The view from stage, Davies Symphony Hall, San Francisco (©John Vlahides 2013)

The view from stage, Davies Symphony Hall, San Francisco (©John Vlahides 2013)

[BBC Video]: “Australian Experience w/John Vlahides: Uluru, Rock of Ages”

Before I visited Uluru for BBC and Lonely Planet, I thought, What’s the big deal about a rock in the middle of the desert? Then I stood beneath it, saturated in color and surrounded by shimmering silence, and I felt awe. Now I get it. This is a mystical place.
(formerly knowns as Ayer's Rock)

How incredible to imagine that Anangu people, the traditional owners of the land, have been around for 30,000 years, passing down oral tradition from parent to child for millennia. Consider this: when you come across an ancient rock painting at Uluru, the story told in the artwork is as fresh and alive to contemporary Anangu people as it was to their ancient forebears. Locals speak of tjukurpa, the catch-all term for regional law, stories, customs, relationships, and knowledge, which together create the foundation of Anangu society. Herein lies the key to wrapping your head around Uluru, something I only began to do. I wished I’d scheduled an extra day.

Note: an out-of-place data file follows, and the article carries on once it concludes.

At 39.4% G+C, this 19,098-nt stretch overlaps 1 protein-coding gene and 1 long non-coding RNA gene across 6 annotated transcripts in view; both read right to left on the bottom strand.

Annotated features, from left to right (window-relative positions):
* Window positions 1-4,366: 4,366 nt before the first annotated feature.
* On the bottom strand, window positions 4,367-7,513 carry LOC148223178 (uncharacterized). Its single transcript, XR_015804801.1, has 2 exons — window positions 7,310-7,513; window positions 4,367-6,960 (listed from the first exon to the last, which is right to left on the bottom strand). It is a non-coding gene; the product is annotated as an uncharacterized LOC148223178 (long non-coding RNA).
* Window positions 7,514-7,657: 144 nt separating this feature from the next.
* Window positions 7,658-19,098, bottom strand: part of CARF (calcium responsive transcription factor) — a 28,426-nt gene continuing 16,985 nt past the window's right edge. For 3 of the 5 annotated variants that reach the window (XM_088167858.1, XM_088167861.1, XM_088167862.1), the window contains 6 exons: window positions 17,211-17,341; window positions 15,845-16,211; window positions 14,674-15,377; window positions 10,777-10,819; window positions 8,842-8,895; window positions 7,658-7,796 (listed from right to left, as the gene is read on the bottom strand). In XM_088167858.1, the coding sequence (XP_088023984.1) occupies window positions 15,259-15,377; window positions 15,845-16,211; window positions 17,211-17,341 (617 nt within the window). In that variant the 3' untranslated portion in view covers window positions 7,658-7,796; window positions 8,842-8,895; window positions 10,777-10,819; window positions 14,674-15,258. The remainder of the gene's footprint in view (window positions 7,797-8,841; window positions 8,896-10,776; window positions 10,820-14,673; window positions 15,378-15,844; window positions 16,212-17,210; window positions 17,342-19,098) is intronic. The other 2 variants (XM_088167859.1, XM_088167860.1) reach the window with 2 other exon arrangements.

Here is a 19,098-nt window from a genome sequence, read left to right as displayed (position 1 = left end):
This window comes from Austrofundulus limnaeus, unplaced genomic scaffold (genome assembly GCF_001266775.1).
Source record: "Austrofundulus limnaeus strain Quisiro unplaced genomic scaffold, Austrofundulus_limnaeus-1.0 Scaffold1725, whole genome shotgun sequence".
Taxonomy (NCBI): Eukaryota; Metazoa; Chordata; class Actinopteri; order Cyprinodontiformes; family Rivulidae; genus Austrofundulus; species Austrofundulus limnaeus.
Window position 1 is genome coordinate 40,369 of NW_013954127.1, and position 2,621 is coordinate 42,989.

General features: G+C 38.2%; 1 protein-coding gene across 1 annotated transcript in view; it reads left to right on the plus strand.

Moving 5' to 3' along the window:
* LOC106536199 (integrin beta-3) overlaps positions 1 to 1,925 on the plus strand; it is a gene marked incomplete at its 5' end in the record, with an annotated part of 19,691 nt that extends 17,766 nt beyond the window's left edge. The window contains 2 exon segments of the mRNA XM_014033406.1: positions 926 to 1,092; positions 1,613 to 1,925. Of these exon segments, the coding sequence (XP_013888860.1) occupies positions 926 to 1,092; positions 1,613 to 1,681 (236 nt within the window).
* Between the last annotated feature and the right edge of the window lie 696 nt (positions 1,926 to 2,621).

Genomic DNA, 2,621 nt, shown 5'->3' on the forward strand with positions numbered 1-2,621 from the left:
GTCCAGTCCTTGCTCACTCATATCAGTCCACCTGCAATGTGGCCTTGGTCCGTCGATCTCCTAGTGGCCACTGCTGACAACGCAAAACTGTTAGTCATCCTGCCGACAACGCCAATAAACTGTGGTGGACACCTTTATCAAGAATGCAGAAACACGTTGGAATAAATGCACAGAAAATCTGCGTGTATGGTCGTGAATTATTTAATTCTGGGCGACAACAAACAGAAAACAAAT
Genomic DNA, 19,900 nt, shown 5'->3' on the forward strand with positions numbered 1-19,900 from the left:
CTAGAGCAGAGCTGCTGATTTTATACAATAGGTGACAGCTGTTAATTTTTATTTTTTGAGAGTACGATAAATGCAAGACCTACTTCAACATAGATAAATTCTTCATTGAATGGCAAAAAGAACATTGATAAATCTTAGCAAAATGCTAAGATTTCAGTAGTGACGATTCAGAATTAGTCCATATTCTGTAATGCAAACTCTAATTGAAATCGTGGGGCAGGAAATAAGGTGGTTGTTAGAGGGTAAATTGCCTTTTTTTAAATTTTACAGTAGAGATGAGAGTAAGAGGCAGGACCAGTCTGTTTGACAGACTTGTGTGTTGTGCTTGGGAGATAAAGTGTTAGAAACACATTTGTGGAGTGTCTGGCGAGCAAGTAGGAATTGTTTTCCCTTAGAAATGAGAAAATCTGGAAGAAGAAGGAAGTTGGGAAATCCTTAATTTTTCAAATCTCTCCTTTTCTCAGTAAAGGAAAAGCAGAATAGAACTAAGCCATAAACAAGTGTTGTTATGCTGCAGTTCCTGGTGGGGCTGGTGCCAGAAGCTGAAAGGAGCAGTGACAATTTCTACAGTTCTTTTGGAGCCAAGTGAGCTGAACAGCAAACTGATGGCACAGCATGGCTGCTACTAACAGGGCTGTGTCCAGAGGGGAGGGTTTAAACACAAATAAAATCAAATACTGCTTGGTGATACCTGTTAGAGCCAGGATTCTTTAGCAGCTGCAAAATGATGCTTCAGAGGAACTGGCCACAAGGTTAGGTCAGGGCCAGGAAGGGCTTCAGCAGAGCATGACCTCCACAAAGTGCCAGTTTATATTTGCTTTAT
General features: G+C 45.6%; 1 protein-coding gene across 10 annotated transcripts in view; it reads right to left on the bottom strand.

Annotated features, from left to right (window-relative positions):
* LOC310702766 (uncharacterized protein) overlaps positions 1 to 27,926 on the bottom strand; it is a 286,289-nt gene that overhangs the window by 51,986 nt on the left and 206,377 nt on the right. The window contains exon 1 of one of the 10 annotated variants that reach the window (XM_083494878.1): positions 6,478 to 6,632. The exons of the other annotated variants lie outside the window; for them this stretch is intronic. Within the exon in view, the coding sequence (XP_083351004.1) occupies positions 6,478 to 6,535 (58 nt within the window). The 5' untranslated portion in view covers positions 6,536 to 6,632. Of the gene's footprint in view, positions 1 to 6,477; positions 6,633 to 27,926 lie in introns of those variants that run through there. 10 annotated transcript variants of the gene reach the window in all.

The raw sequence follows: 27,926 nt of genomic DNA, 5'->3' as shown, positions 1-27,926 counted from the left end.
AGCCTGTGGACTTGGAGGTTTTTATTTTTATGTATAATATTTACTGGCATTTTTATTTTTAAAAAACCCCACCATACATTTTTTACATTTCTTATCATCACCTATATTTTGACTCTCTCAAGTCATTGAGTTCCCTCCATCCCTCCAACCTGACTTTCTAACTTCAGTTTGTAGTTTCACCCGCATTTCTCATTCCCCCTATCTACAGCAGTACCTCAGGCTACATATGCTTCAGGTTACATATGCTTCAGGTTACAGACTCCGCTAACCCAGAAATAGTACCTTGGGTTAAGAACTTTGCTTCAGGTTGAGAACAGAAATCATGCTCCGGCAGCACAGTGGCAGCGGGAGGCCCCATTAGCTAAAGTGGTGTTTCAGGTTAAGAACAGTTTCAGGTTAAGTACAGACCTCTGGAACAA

[BBC Video]: “Australian Experience w/John Vlahides: Great Barrier Reef”

Snorkeling the Great Barrier Reef is like swimming inside a giant aquarium. But to get perspective on its vastness means also seeing it from the air – it’s the only living thing you can see from space.